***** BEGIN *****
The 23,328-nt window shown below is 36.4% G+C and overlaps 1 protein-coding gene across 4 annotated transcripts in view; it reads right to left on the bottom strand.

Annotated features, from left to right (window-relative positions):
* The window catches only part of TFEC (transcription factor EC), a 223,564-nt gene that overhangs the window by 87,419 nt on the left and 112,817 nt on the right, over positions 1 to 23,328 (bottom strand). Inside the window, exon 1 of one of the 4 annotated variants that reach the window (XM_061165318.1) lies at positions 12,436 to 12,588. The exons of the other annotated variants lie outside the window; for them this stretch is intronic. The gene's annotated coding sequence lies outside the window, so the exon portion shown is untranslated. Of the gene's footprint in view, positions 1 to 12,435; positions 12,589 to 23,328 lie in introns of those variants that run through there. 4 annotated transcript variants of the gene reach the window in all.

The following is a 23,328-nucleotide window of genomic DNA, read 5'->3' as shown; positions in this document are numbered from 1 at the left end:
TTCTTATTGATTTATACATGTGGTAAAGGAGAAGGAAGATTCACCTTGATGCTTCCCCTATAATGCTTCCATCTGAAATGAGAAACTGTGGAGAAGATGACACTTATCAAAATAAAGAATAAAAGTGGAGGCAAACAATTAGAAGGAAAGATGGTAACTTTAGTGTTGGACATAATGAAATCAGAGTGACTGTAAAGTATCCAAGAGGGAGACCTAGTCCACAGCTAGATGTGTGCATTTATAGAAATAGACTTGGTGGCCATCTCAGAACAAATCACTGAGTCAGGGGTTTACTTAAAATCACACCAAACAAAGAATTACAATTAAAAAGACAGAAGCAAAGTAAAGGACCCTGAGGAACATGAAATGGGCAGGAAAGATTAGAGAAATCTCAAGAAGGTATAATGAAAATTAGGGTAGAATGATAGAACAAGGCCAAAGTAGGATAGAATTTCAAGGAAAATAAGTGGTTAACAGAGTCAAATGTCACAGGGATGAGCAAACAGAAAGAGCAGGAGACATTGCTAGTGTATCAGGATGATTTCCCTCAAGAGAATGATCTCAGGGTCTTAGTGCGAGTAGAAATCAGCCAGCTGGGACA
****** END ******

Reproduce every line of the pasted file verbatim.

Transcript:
The 23,328-nt window shown below is 36.4% G+C and overlaps 1 protein-coding gene across 4 annotated transcripts in view; it reads right to left on the bottom strand.

Annotated features, from left to right (window-relative positions):
* The window catches only part of TFEC (transcription factor EC), a 223,564-nt gene that overhangs the window by 87,419 nt on the left and 112,817 nt on the right, over positions 1 to 23,328 (bottom strand). Inside the window, exon 1 of one of the 4 annotated variants that reach the window (XM_061165318.1) lies at positions 12,436 to 12,588. The exons of the other annotated variants lie outside the window; for them this stretch is intronic. The gene's annotated coding sequence lies outside the window, so the exon portion shown is untranslated. Of the gene's footprint in view, positions 1 to 12,435; positions 12,589 to 23,328 lie in introns of those variants that run through there. 4 annotated transcript variants of the gene reach the window in all.

The following is a 23,328-nucleotide window of genomic DNA, read 5'->3' as shown; positions in this document are numbered from 1 at the left end:
TTCTTATTGATTTATACATGTGGTAAAGGAGAAGGAAGATTCACCTTGATGCTTCCCCTATAATGCTTCCATCTGAAATGAGAAACTGTGGAGAAGATGACACTTATCAAAATAAAGAATAAAAGTGGAGGCAAACAATTAGAAGGAAAGATGGTAACTTTAGTGTTGGACATAATGAAATCAGAGTGACTGTAAAGTATCCAAGAGGGAGACCTAGTCCACAGCTAGATGTGTGCATTTATAGAAATAGACTTGGTGGCCATCTCAGAACAAATCACTGAGTCAGGGGTTTACTTAAAATCACACCAAACAAAGAATTACAATTAAAAAGACAGAAGCAAAGTAAAGGACCCTGAGGAACATGAAATGGGCAGGAAAGATTAGAGAAATCTCAAGAAGGTATAATGAAAATTAGGGTAGAATGATAGAACAAGGCCAAAGTAGGATAGAATTTCAAGGAAAATAAGTGGTTAACAGAGTCAAATGTCACAGGGATGAGCAAACAGAAAGAGCAGGAGACATTGCTAGTGTATCAGGATGATTTCCCTCAAGAGAATGATCTCAGGGTCTTAGTGCGAGTAGAAATCAGCCAGCTGGGACA